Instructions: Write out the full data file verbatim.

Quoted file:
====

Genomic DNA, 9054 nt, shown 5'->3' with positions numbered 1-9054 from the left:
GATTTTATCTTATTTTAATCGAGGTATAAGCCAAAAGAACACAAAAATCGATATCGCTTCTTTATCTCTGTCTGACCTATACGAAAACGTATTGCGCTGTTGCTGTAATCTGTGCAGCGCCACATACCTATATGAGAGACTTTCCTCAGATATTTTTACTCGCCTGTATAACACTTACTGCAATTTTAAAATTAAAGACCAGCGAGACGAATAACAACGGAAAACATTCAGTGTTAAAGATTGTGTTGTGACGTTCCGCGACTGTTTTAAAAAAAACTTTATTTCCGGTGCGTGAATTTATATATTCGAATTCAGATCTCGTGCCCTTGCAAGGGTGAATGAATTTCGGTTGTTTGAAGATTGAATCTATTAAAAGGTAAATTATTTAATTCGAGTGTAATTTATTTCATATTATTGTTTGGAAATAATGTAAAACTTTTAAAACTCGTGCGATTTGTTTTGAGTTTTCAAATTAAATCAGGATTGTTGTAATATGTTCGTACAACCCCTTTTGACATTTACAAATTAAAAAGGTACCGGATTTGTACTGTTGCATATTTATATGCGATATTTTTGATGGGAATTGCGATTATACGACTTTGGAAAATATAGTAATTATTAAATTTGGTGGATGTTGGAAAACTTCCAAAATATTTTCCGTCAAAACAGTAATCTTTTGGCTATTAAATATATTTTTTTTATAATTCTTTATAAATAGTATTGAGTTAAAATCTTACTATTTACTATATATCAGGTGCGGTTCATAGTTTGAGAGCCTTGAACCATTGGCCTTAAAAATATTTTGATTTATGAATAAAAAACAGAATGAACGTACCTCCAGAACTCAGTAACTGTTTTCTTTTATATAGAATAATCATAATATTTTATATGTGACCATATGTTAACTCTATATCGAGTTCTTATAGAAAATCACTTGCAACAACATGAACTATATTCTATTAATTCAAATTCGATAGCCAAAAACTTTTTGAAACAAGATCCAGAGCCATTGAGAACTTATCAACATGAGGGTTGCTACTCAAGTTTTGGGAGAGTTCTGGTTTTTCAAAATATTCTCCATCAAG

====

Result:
Genomic DNA, 9054 nt, shown 5'->3' with positions numbered 1-9054 from the left:
GATTTTATCTTATTTTAATCGAGGTATAAGCCAAAAGAACACAAAAATCGATATCGCTTCTTTATCTCTGTCTGACCTATACGAAAACGTATTGCGCTGTTGCTGTAATCTGTGCAGCGCCACATACCTATATGAGAGACTTTCCTCAGATATTTTTACTCGCCTGTATAACACTTACTGCAATTTTAAAATTAAAGACCAGCGAGACGAATAACAACGGAAAACATTCAGTGTTAAAGATTGTGTTGTGACGTTCCGCGACTGTTTTAAAAAAAACTTTATTTCCGGTGCGTGAATTTATATATTCGAATTCAGATCTCGTGCCCTTGCAAGGGTGAATGAATTTCGGTTGTTTGAAGATTGAATCTATTAAAAGGTAAATTATTTAATTCGAGTGTAATTTATTTCATATTATTGTTTGGAAATAATGTAAAACTTTTAAAACTCGTGCGATTTGTTTTGAGTTTTCAAATTAAATCAGGATTGTTGTAATATGTTCGTACAACCCCTTTTGACATTTACAAATTAAAAAGGTACCGGATTTGTACTGTTGCATATTTATATGCGATATTTTTGATGGGAATTGCGATTATACGACTTTGGAAAATATAGTAATTATTAAATTTGGTGGATGTTGGAAAACTTCCAAAATATTTTCCGTCAAAACAGTAATCTTTTGGCTATTAAATATATTTTTTTTATAATTCTTTATAAATAGTATTGAGTTAAAATCTTACTATTTACTATATATCAGGTGCGGTTCATAGTTTGAGAGCCTTGAACCATTGGCCTTAAAAATATTTTGATTTATGAATAAAAAACAGAATGAACGTACCTCCAGAACTCAGTAACTGTTTTCTTTTATATAGAATAATCATAATATTTTATATGTGACCATATGTTAACTCTATATCGAGTTCTTATAGAAAATCACTTGCAACAACATGAACTATATTCTATTAATTCAAATTCGATAGCCAAAAACTTTTTGAAACAAGATCCAGAGCCATTGAGAACTTATCAACATGAGGGTTGCTACTCAAGTTTTGGGAGAGTTCTGGTTTTTCAAAATATTCTCCATCAAG